Help Us Stop the Bloodshed
Albany Gun Violence Task Force hears from the community at its first public hearing
Published on 3/27/2008 by Metroland written by David King
‘He was raised in the church, the pastor knew his name, father at home, supposedly all the right ingredients for the perfect child,” said Albany County Legislator Wanda Willingham (District 3), who addressed the first public hearing of the Albany Gun Violence Task Force at the Philip Livingston Magnet Academy in Albany about how she lost her son to gun violence. “But, somewhere along the way, when the drugs hit Albany, it was hell.”
Willingham recalled realizing that if her son was involved in gun violence there would be a gun in her house. She found one hidden behind a wall panel in her own home. Willingham lost her son 16 years ago, but that wasn’t the legislator’s only run-in with death caused by firearms on the streets of Albany.
Later she witnessed an argument between two young men, an argument she said seemed to be resolved before a friend of one of the men involved in the argument handed him a gun. Five shots later and one of the young men lay dead in the street.
Willingham warned the speakers who had come before her, who focused on the responsibility of the parents and family in preventing gun violence, that “it can happen to me, it can happen to you.”
Willingham insisted that even children in a seemingly perfect family can find themselves involved in the peer pressure that gets them involved in guns.
Beverly Padgett said that to deal with issues of gun violence, more opportunities need to be made available for the whole community. “When have you ever, ever seen a city with less than 100,000 people with three ghettos?,” she asked. “Come on. We’ve got three ghettos!”
Doreathea Brace told the crowd that firearms are far too accessible in the city of Albany. “I can walk right out of here and buy a gun right now!” she declared.
Willingham told the crowd that she had surveyed a class at Albany High School, and 75 percent of them knew someone who had been shot, while 90 percent were acquainted with someone who owned a gun.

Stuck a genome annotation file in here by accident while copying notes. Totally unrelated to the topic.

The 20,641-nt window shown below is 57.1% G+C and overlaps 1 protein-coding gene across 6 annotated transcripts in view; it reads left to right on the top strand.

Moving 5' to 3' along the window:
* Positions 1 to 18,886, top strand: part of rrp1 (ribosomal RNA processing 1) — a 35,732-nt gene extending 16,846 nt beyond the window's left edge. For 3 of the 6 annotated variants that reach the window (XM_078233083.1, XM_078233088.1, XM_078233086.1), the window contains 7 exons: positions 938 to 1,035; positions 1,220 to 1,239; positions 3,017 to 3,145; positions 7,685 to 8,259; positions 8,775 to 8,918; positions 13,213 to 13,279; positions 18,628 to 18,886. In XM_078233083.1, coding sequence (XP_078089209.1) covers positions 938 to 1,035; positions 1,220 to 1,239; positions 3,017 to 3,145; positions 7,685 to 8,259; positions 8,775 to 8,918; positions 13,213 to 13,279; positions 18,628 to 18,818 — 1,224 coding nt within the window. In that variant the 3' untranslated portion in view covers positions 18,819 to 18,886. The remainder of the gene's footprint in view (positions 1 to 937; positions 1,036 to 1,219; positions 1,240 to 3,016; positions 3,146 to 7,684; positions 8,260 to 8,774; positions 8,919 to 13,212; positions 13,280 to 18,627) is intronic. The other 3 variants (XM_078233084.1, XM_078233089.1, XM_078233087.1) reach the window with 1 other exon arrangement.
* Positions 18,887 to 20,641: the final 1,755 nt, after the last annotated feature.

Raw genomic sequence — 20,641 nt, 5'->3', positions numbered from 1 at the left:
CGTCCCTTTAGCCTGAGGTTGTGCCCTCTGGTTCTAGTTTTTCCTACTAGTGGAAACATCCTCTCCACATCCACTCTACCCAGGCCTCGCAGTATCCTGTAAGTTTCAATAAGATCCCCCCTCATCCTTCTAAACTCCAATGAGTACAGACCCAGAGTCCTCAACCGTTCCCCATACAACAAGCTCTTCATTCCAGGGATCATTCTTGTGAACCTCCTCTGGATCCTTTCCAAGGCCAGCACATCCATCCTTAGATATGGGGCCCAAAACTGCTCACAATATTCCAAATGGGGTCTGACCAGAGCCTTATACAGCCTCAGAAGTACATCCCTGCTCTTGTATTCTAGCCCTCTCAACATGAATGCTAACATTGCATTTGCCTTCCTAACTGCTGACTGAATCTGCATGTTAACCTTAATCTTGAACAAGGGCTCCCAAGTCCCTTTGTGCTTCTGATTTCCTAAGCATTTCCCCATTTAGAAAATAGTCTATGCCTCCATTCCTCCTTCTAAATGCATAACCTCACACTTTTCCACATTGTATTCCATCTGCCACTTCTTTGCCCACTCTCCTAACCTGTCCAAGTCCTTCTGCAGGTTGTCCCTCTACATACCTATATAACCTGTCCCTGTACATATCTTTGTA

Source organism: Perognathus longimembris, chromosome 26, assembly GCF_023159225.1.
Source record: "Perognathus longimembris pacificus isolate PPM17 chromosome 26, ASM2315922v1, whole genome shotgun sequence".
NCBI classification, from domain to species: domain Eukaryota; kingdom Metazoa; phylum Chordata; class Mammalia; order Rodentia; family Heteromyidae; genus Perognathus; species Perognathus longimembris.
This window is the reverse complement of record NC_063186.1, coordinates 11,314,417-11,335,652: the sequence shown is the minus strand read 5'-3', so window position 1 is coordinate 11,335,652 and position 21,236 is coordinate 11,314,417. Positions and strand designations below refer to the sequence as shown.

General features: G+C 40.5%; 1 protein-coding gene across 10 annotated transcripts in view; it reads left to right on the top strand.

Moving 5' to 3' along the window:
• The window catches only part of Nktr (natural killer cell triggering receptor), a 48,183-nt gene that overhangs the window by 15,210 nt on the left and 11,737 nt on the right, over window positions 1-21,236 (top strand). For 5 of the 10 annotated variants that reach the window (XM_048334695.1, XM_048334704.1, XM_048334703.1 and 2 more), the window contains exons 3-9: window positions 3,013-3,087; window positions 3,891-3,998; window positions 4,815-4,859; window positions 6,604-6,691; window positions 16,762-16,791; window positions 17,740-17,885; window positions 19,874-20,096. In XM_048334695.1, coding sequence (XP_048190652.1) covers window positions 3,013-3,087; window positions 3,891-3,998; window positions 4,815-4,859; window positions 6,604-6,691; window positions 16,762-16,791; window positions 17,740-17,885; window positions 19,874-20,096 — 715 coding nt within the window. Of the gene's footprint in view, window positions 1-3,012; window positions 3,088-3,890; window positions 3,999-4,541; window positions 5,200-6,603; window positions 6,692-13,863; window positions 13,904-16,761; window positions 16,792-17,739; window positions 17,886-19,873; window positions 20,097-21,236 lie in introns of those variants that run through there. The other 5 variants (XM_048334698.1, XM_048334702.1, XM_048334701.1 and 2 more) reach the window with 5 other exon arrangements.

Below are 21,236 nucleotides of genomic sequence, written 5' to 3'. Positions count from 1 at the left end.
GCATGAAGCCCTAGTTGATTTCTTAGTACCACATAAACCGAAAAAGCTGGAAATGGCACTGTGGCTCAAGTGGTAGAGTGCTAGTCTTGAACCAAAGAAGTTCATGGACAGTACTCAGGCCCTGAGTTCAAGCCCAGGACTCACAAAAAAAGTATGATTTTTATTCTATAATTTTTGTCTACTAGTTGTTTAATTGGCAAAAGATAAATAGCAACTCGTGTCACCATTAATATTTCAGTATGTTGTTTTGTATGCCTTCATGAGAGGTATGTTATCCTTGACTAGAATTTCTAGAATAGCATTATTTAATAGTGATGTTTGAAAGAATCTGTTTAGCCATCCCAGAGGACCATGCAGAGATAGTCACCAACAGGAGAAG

Some speakers spoke in favor of gun rights. Others made it clear that while it might seem like there is a lack of services for children in the city, there are in fact a great number of programs, but that they are being marginalized by a lack of proper support and funding from Albany’s politicians. A number of community members complimented the job done by Chief James Tuffey and said they were happy to see increased police presence in their communities.
While the meeting was attended by interested politicians and community activists, including Albany Common Council members and Albany congressional hopefuls, regular members of the community were few and far between.
Sharon Malloy said that she would not have known to come to the meeting if she had not heard a news report earlier in the day. She hoped the task force might distribute fliers in the community before the next meeting.
Despite the low turnout, Albany Common Councilman Dominick Calsolaro (Ward 1) was encouraged. Calsolaro can still remember when the task force was just a pipe dream of his, when he and a number of concerned citizens held makeshift, unofficial meetings at a Dunkin Donuts on Madison Avenue in Albany. Calsolaro had to fight for years for the task force before Albany Mayor Jerry Jennings agreed to go along with the legislation.
Calsolaro said he hopes that one of the more influential members of the task force might be able to secure funding to ensure that next time there is proper advertising.
Albany District Attorney David Soares, a task force member, said he felt that the task force has been given a chance to hear from a diverse number of voices, and he thinks things are headed in the right direction. “I think ultimately the recommendations that are going to be made are going to incorporate a lot of the different presentations we’ve now been privy to.”
However, Soares had a caveat about what may ob struct true success. “I think that ultimately our success will be judged by the willingness of the people we make our recommendations to to listen to and abide by the recommendations.”